Our 2020 Theme:
"Sacred Places, Wild Spaces"
"Earth's crammed with heaven
And every common bush afire with God..."
Elizabeth Barrett Browning
"In wildness is the preservation of the world...."
Henry David Thoreau
Canyonlands National Park: National Park Foundation website, photo by David Hyde
With the development of human culture, people have seen in nature something of the sacred. Philosophers, poets, authors, scientists, engineers, architects, every human endeavor really, have drawn inspiration from the world of nature. We have made great progress in our efforts to understand nature, but something always remains just beyond our reach. Our most profound beliefs continue to be expressed in metaphor, mystery, and wonder.
On the other hand, we have tried to tame nature as well, to turn natural resources into manufactured goods with the result that wilderness has been shrinking at an alarming rate. We have mostly lost the cypress swamps that served as habitat for the Ivory-billed Woodpecker. In the clear cutting of rain forests, we have compromised the health of the earth and accelerated climate change. If Henry David Thoreau is right when he wrote “in wildness is the preservation of the world,” then we are in serious trouble.
Whether we are religious or not, we all need the sacred: those places where we feel most alive, where we sense our connection with the earth we trod, and the air we breathe. And those places are most powerful, when we allow them to be free and sometimes even wild. These are places where we give up control and set our spirits to receive what the sacred earth can teach us.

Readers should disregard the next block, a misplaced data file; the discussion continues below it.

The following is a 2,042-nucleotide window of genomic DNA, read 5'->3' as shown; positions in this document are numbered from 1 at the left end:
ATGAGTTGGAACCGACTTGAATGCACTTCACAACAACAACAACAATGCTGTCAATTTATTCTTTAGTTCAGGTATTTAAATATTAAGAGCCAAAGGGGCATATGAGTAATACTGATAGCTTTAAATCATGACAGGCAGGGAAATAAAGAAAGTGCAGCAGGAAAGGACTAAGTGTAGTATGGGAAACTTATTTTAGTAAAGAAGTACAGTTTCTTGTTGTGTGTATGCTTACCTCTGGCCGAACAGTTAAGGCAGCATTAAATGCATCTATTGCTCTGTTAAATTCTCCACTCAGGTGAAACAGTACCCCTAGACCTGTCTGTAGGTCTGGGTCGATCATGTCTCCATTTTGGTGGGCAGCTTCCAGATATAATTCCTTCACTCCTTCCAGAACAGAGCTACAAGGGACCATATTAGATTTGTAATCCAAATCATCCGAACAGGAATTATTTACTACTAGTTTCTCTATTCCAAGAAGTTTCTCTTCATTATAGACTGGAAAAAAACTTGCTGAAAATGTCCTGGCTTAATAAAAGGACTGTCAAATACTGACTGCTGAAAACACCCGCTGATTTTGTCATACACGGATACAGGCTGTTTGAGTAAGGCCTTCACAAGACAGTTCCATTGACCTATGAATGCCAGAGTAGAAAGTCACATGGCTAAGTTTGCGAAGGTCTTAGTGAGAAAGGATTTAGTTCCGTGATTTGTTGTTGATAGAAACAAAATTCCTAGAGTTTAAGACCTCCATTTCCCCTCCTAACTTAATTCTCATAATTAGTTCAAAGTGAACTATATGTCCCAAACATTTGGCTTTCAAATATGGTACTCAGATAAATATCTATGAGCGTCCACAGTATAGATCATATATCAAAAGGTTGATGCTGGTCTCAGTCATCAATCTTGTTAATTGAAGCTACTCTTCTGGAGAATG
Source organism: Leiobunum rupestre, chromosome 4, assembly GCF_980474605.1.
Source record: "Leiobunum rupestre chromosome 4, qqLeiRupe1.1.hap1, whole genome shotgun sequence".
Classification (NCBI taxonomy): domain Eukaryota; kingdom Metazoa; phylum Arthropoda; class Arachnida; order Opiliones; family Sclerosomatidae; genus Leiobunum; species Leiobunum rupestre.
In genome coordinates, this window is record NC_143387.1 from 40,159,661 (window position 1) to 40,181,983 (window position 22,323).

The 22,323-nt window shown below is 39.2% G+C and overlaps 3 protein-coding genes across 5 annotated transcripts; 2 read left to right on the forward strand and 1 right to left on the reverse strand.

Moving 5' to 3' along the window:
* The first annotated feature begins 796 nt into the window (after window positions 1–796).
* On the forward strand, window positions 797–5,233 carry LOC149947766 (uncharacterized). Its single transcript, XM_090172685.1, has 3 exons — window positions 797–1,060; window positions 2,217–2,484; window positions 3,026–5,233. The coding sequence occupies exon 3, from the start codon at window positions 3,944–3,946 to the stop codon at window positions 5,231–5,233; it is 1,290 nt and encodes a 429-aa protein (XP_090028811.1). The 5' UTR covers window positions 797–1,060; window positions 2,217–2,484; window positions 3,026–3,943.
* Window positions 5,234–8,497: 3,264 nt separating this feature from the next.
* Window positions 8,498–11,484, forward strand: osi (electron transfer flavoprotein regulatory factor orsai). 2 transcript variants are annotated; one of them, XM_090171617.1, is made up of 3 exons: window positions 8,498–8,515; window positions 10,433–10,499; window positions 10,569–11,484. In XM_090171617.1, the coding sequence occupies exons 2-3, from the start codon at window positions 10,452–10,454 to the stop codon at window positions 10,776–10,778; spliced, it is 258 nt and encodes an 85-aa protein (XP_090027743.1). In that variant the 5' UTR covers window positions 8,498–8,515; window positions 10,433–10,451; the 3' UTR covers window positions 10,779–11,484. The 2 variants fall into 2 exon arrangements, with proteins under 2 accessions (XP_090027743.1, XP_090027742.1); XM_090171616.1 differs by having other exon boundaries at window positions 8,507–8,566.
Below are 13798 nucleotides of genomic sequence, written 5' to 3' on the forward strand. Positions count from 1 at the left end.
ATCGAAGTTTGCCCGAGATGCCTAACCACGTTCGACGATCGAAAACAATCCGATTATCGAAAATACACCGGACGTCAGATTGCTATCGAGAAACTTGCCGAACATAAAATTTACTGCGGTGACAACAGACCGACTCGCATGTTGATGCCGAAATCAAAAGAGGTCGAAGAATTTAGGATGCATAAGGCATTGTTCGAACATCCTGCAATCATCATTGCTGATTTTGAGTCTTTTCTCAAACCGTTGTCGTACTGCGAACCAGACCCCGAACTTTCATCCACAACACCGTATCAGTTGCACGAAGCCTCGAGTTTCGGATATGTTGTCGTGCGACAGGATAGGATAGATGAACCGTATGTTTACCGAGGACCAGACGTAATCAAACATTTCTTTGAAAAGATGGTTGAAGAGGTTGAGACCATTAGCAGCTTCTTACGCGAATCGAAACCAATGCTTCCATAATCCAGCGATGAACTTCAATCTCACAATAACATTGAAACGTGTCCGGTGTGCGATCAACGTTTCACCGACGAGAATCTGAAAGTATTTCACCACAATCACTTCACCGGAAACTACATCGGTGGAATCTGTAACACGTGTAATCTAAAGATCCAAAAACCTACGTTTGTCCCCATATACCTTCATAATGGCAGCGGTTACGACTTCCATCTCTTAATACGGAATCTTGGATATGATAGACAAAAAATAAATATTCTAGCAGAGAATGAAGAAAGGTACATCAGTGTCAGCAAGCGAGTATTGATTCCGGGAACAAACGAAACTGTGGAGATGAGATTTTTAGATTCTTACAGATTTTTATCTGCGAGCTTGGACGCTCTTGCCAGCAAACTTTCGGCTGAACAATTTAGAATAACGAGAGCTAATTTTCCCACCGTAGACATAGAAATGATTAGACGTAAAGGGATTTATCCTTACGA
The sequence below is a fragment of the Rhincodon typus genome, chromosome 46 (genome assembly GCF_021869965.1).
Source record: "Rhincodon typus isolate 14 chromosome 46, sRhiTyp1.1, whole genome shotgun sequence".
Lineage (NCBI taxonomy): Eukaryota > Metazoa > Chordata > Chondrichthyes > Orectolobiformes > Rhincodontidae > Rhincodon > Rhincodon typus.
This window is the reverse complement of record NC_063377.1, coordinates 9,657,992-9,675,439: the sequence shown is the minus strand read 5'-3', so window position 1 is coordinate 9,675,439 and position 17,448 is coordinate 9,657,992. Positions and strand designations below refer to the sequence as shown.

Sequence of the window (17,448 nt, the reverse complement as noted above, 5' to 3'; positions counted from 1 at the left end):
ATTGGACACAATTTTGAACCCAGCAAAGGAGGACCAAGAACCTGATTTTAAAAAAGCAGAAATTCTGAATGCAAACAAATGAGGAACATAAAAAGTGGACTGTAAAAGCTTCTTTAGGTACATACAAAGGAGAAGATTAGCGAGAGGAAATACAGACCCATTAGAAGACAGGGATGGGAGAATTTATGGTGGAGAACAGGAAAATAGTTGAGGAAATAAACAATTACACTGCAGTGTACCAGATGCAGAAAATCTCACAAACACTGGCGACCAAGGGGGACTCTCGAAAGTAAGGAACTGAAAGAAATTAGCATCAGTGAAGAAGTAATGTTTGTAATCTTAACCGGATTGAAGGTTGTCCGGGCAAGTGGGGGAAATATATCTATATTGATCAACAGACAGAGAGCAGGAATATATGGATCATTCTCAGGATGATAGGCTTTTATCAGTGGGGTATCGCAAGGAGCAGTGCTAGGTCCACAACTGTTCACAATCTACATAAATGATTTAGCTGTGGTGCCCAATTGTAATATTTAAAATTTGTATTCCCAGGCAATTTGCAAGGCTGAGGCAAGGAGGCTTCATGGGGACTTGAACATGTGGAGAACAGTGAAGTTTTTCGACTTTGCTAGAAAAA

The earth offers lessons for our busy lives and we would do well to allow it to speak to us in all its freedom.
We invite poets and artists to help us hear and see this as you share with us on the theme “Sacred Places, Wild Spaces.”
In light of the current state of our world, we feel it would be remiss to invite submissions on this year’s theme without acknowledging where we all may be. We felt strongly about this theme when it was chosen and continue to feel the same. However, we also feel strongly that the current global pandemic and the long overdue attention to police violence and racism in our country are very much at the forefront of our thoughts. We encourage you to pay attention to those realities as well and to think about this year’s theme in context of them.